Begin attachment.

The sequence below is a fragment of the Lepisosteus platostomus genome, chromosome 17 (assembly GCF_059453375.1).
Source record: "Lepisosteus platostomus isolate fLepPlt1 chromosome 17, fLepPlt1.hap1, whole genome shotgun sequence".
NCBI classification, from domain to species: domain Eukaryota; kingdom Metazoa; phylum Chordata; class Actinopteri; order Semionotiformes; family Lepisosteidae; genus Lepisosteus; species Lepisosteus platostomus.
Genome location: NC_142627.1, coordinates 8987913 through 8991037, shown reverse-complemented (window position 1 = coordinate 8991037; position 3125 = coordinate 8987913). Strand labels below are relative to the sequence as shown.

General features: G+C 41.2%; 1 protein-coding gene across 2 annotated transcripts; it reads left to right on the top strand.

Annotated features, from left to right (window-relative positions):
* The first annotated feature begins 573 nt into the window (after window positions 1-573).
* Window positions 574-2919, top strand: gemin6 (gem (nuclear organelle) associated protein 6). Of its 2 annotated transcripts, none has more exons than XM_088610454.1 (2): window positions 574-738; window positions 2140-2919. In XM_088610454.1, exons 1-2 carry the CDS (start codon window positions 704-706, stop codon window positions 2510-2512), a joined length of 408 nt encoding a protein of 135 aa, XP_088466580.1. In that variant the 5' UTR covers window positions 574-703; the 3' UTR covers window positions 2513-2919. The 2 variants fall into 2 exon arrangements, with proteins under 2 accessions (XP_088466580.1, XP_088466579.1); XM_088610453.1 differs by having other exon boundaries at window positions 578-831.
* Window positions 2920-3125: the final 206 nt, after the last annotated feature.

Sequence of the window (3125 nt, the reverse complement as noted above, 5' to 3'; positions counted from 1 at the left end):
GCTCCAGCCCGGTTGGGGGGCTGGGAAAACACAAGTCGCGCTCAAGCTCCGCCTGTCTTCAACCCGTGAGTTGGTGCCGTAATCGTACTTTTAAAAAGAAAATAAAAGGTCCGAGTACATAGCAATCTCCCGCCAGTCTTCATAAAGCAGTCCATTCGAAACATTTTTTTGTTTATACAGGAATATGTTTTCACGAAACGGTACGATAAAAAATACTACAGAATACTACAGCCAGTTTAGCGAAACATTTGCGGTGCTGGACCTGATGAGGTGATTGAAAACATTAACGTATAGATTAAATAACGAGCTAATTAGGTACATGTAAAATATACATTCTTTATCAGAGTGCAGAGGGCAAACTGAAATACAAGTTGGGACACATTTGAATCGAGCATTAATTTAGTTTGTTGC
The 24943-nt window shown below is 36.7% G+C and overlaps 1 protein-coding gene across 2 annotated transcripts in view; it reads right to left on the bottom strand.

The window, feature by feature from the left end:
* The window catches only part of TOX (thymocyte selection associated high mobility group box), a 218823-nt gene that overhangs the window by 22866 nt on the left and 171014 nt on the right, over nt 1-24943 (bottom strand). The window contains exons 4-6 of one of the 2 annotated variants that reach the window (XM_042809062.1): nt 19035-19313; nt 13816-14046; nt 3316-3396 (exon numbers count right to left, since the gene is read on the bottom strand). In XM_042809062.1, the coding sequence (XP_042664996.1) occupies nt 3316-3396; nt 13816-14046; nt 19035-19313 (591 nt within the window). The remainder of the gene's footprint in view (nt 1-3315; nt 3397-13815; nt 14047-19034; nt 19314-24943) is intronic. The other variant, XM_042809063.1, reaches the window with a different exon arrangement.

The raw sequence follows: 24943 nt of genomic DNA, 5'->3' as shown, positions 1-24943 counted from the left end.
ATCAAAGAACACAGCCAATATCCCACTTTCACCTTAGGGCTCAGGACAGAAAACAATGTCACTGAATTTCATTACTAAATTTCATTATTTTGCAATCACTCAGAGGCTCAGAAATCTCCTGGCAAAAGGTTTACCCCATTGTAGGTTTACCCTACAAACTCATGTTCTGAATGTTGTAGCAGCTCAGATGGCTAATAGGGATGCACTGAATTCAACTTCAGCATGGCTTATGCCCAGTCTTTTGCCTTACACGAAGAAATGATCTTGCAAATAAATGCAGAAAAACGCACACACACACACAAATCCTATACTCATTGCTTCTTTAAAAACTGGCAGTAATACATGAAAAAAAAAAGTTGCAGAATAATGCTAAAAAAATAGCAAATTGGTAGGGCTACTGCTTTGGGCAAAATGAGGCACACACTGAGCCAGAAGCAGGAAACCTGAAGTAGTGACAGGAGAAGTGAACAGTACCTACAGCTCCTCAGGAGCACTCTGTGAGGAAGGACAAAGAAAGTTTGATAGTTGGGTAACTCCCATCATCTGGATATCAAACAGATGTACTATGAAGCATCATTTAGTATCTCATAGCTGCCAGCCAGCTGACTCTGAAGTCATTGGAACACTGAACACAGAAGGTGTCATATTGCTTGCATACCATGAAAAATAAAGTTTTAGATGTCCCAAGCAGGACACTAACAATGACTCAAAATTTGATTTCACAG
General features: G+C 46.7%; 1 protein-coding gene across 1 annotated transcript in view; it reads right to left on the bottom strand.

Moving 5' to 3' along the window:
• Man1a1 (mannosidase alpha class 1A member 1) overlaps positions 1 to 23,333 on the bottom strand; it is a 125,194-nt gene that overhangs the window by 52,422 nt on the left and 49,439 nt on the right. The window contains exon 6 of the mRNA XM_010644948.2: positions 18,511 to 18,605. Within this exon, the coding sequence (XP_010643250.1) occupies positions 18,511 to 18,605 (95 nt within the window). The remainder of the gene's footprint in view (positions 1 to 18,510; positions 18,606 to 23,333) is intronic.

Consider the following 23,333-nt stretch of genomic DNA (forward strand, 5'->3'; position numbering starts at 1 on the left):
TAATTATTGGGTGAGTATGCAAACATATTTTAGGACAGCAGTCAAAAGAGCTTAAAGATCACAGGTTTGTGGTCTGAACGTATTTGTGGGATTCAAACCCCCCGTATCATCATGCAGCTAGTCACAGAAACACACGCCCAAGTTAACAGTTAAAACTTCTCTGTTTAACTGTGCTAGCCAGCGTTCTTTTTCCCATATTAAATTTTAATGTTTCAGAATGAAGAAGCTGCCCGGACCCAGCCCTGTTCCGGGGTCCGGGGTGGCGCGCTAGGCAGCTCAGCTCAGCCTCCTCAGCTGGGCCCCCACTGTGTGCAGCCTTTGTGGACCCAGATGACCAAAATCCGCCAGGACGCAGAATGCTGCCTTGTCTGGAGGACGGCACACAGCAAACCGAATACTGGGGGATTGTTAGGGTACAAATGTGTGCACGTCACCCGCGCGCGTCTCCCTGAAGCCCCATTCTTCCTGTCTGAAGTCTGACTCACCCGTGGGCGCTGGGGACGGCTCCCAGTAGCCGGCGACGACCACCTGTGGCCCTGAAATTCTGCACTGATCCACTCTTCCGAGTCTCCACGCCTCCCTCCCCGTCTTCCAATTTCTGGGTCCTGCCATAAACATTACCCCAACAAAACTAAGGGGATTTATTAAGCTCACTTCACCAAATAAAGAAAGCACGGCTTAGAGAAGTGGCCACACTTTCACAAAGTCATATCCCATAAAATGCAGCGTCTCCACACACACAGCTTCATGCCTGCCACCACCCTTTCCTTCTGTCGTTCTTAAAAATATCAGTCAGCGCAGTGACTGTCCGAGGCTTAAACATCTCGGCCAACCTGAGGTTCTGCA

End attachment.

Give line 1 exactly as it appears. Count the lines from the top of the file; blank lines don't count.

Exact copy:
The sequence below is a fragment of the Lepisosteus platostomus genome, chromosome 17 (assembly GCF_059453375.1).